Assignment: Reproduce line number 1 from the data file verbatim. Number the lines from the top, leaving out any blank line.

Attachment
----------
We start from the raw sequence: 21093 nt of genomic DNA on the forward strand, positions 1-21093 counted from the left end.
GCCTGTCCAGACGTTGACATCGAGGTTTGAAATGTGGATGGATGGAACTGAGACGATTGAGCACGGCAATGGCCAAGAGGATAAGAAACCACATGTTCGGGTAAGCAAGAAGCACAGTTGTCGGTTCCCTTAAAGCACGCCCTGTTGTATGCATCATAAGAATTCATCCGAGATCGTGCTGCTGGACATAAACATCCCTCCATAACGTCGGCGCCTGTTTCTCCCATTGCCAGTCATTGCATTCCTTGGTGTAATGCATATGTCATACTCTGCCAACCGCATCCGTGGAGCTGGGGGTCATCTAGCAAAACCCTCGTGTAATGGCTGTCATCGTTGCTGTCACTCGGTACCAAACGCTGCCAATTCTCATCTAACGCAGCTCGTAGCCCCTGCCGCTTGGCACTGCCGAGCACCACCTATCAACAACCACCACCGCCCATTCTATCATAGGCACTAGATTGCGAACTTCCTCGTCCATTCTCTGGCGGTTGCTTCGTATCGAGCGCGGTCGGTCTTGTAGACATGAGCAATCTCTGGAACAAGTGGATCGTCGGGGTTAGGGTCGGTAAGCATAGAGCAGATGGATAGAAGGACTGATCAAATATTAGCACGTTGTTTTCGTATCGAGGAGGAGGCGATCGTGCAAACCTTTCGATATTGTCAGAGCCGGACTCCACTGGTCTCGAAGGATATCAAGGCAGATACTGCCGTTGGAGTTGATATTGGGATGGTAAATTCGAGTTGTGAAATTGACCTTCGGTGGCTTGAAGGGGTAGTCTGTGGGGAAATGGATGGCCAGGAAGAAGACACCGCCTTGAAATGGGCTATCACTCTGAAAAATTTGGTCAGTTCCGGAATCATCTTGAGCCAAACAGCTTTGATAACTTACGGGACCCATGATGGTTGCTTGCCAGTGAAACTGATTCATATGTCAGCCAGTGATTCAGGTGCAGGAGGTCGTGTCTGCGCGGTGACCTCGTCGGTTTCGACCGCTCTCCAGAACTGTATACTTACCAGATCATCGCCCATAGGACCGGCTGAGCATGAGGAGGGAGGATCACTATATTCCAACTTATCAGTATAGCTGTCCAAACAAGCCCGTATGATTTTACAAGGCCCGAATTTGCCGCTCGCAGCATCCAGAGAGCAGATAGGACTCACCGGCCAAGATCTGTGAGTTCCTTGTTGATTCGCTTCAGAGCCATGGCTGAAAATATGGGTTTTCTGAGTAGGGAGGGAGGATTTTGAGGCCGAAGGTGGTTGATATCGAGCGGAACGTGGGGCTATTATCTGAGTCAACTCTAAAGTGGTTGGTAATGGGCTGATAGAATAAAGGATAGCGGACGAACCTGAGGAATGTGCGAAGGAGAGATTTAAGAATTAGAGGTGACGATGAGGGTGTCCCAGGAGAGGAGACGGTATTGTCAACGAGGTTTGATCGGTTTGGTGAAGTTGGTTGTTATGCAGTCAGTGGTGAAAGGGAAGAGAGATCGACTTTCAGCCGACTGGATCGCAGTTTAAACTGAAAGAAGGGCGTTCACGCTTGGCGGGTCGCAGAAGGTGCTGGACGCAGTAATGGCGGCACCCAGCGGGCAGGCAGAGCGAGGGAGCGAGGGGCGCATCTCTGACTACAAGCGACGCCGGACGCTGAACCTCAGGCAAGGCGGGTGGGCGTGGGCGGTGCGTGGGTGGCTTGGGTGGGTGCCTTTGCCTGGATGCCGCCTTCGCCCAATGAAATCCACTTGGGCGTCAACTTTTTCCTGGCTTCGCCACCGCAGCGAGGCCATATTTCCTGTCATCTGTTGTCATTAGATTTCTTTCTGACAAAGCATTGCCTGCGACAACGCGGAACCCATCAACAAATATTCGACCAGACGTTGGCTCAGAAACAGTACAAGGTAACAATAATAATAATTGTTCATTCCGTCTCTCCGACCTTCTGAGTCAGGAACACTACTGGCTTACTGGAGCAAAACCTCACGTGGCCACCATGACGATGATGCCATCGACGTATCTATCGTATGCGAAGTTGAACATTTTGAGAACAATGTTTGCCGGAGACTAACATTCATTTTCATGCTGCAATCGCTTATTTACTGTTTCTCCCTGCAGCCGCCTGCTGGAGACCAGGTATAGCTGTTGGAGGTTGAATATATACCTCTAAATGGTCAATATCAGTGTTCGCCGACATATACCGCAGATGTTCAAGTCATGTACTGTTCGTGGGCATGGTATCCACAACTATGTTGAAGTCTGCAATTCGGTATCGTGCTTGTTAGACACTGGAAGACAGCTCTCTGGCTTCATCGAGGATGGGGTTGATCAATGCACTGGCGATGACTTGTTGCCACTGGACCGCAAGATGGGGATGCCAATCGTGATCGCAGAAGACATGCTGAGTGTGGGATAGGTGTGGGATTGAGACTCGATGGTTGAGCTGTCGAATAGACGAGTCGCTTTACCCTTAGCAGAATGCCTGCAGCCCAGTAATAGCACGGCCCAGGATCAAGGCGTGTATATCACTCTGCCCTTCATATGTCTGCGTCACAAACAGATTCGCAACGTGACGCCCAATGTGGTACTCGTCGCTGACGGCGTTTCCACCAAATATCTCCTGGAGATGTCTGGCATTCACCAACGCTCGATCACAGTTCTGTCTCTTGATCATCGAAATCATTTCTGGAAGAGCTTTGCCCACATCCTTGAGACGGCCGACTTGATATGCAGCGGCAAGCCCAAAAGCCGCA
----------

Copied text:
We start from the raw sequence: 21093 nt of genomic DNA on the forward strand, positions 1-21093 counted from the left end.